There were hundreds of clauses under ten public health orders but which of them had allegedly been breached was not specified in the fines. Mr Pank’s infringement came under Section 7, 8 and 9 of the orders.

Ms Lee said Covid fines were applied with a strict liability, such as with parking in a no stopping zone, where no intent had to be proved.

‘These fines required a lot of discretion by police to decide if someone had an excuse or not,’ she said.

‘We found that the review system and the police system was not providing justice to people on the ground and in fact was getting it all wrong.’

Ms Lee said the infringement notices did not actually stipulate what someone had allegedly done wrong.

‘It doesn’t tell you what crime you’ve committed,’ she said. ‘For example, with the gathering fine it just says that you’ve gathered.

‘It doesn’t say what you’ve breached, which then made it impossible to try and appeal it because you don’t know what the police need to prove and then take it to court.

‘We are of the view that’s probably why there were so many issued – they were so easy to issue because they were so vague.’

There were hundreds of clauses under ten public health orders but which of them had allegedly been breached was not specified in the fines. A couple is pictured in Rushcutters Bay lawfully gathering in a park

There were hundreds of clauses under ten public health orders but which of them had allegedly been breached was not specified in the fines. A couple is pictured in Rushcutters Bay lawfully gathering in a park

A disproportionate number of fines was issued to residents in low socioeconomic areas during the height of lockdowns.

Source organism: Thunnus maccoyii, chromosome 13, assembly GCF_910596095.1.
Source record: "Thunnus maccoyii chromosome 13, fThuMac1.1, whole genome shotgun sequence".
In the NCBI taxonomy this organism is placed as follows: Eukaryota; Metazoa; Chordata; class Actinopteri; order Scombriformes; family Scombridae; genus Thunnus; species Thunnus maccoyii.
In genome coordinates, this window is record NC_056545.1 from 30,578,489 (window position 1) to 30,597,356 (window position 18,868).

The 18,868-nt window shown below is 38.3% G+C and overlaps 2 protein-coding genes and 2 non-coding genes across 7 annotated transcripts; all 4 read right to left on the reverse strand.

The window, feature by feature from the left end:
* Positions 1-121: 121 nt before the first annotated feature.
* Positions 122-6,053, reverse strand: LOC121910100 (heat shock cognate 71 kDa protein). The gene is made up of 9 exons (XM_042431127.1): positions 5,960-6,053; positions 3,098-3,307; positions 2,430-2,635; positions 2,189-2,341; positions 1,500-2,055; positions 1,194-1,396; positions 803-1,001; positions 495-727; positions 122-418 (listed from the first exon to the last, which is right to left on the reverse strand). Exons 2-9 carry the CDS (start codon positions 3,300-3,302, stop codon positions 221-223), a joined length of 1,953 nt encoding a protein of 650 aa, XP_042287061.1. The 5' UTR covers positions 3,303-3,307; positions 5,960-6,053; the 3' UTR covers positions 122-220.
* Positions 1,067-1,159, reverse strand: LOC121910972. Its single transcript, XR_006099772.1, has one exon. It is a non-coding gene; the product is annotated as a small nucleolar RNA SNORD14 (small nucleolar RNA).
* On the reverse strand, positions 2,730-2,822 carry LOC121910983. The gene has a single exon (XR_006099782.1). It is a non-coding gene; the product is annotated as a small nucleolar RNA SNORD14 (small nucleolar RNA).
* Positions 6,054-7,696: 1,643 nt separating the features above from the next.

‘The problem with fines is they’re not means tested and therefore punish people more for the same offence if they’re on a lower income,’ Ms Lee said.

Between July 2020 and October last year there were 1,536 fines totalling $1,366,380 issued to Mount Druitt residents and 1,291 worth $1,157,680 at Liverpool compared with 25 ($24,000) at Waverley.

Ms Lee said there were more police patrolling the areas where the most fines were issued and more restrictive orders in place in some of those suburbs.  

‘But I think the third issue is that those people were out and about more because they had to get to work,’ she said. ‘A lot of them couldn’t work from home.’     

A letter Revenue NSW sent to Mr Pank on July 15 did not properly explain why his fine had been withdrawn after it had been reviewed for the third time. 

Between July 2020 and October last year there were 1,536 fines totalling $1,366,380 issued to Mount Druitt residents and 1,291 worth $1,157,680 at Liverpool compared with 25 ($24,000) at Waverley. Stock image

Between July 2020 and October last year there were 1,536 fines totalling $1,366,380 issued to Mount Druitt residents and 1,291 worth $1,157,680 at Liverpool compared with 25 ($24,000) at Waverley. Stock image

‘We re-examined your request of Fine 4066740792 for ‘Fail to comply with noticed direction in relation to section 7/8/9 – COVID-19 – Individual’ on 07 August 2021,’ the agency wrote.

‘Outcome of our review: We re-examined the fine using our Review Guidelines and after further consideration, we have decided to cancel the fine.’

Ms Lee said she did not think it was a coincidence that Mr Pank’s fine was withdrawn after his court papers were filed. 

‘I think Mr Pank’s fine should have been withdrawn on the first review and it should never have been issued. Police got it wrong and then Revenue got it wrong.’

Ms Lee encouraged anyone who had been penalised for similar reasons to come forward to seek legal advice and a review of their fine. 

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Read more at DailyMail.co.uk